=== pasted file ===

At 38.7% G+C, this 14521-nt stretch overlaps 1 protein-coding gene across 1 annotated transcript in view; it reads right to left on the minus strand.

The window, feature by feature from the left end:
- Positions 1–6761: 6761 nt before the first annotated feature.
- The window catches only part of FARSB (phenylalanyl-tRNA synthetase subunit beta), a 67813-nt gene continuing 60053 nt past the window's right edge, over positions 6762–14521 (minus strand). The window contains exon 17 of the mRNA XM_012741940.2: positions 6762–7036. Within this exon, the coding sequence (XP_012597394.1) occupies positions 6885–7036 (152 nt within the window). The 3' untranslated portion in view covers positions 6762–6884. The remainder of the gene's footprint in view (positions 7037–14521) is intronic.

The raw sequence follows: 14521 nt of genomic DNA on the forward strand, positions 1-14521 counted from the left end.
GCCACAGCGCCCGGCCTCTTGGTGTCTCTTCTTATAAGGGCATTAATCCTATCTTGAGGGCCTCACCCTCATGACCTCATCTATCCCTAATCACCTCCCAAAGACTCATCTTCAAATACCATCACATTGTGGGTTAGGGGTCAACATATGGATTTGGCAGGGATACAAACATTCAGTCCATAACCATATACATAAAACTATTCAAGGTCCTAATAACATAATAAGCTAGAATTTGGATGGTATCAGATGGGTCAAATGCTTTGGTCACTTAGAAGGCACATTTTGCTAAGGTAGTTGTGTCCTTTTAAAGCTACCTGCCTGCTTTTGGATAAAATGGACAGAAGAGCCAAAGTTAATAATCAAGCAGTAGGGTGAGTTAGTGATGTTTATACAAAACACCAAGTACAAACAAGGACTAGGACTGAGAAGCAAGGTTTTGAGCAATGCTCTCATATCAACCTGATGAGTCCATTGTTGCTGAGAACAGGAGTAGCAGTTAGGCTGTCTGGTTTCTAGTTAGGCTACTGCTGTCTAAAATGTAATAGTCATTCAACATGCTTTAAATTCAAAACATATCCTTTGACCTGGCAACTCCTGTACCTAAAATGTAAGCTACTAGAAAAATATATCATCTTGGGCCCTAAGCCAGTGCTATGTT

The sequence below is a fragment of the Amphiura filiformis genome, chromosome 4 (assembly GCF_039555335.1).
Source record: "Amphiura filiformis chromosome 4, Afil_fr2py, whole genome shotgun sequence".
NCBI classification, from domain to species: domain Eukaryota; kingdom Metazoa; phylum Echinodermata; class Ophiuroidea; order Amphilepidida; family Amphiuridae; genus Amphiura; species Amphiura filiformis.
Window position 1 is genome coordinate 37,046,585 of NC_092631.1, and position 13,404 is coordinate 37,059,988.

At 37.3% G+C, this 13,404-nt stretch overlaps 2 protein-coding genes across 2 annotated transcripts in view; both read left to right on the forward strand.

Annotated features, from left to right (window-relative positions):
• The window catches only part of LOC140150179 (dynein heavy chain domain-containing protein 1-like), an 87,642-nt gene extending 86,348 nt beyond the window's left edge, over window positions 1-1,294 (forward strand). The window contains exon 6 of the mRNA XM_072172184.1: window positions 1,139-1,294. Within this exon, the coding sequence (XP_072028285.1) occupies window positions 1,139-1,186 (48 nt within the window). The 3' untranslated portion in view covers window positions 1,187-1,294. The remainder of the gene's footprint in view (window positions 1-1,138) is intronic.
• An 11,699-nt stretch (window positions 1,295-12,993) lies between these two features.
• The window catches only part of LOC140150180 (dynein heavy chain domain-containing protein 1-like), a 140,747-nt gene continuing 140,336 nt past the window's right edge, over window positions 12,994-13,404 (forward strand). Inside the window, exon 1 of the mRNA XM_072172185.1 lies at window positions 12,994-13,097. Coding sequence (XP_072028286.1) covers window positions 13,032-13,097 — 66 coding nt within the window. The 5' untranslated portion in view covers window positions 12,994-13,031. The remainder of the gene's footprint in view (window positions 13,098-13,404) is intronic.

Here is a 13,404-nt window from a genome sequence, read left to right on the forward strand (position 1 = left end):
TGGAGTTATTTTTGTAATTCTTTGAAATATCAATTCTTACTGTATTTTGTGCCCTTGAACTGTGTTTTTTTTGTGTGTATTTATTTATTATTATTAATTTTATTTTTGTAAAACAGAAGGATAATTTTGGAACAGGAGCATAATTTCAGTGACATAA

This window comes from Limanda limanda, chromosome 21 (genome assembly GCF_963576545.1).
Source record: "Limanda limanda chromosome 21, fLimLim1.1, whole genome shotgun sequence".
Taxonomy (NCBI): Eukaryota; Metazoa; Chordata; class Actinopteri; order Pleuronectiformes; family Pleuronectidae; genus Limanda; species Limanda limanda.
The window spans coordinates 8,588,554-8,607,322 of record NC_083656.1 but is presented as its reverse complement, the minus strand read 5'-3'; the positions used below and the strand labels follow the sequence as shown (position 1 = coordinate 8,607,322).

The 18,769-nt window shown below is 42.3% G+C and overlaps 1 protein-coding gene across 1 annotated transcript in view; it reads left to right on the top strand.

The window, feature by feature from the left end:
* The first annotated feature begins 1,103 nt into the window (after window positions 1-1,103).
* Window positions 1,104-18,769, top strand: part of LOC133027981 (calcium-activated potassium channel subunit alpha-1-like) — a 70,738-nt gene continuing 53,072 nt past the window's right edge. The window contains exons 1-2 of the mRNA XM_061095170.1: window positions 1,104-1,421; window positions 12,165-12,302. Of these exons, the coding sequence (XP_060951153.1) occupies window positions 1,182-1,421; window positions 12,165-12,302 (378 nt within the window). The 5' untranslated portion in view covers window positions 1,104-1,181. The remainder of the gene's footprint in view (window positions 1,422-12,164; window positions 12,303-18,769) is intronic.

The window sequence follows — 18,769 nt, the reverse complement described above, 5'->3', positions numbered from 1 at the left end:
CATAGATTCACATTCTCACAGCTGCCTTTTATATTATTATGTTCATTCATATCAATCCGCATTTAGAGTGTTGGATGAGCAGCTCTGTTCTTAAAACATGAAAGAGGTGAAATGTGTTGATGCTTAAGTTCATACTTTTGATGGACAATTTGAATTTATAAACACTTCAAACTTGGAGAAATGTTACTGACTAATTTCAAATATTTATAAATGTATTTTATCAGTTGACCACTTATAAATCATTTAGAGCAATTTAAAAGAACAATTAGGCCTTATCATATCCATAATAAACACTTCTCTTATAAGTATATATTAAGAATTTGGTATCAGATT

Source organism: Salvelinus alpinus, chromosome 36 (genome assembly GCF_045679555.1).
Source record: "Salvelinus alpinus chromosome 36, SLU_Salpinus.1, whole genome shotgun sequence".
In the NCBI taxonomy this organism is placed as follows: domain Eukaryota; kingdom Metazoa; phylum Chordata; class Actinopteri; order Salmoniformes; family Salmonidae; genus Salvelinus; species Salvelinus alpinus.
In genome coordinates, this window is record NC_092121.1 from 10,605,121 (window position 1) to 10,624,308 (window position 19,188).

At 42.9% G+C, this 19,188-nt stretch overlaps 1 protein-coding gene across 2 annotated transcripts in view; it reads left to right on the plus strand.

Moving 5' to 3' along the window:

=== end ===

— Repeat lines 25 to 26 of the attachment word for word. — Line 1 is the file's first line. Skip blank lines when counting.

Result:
* Window positions 1,104-18,769, top strand: part of LOC133027981 (calcium-activated potassium channel subunit alpha-1-like) — a 70,738-nt gene continuing 53,072 nt past the window's right edge. The window contains exons 1-2 of the mRNA XM_061095170.1: window positions 1,104-1,421; window positions 12,165-12,302. Of these exons, the coding sequence (XP_060951153.1) occupies window positions 1,182-1,421; window positions 12,165-12,302 (378 nt within the window). The 5' untranslated portion in view covers window positions 1,104-1,181. The remainder of the gene's footprint in view (window positions 1,422-12,164; window positions 12,303-18,769) is intronic.

The window sequence follows — 18,769 nt, the reverse complement described above, 5'->3', positions numbered from 1 at the left end: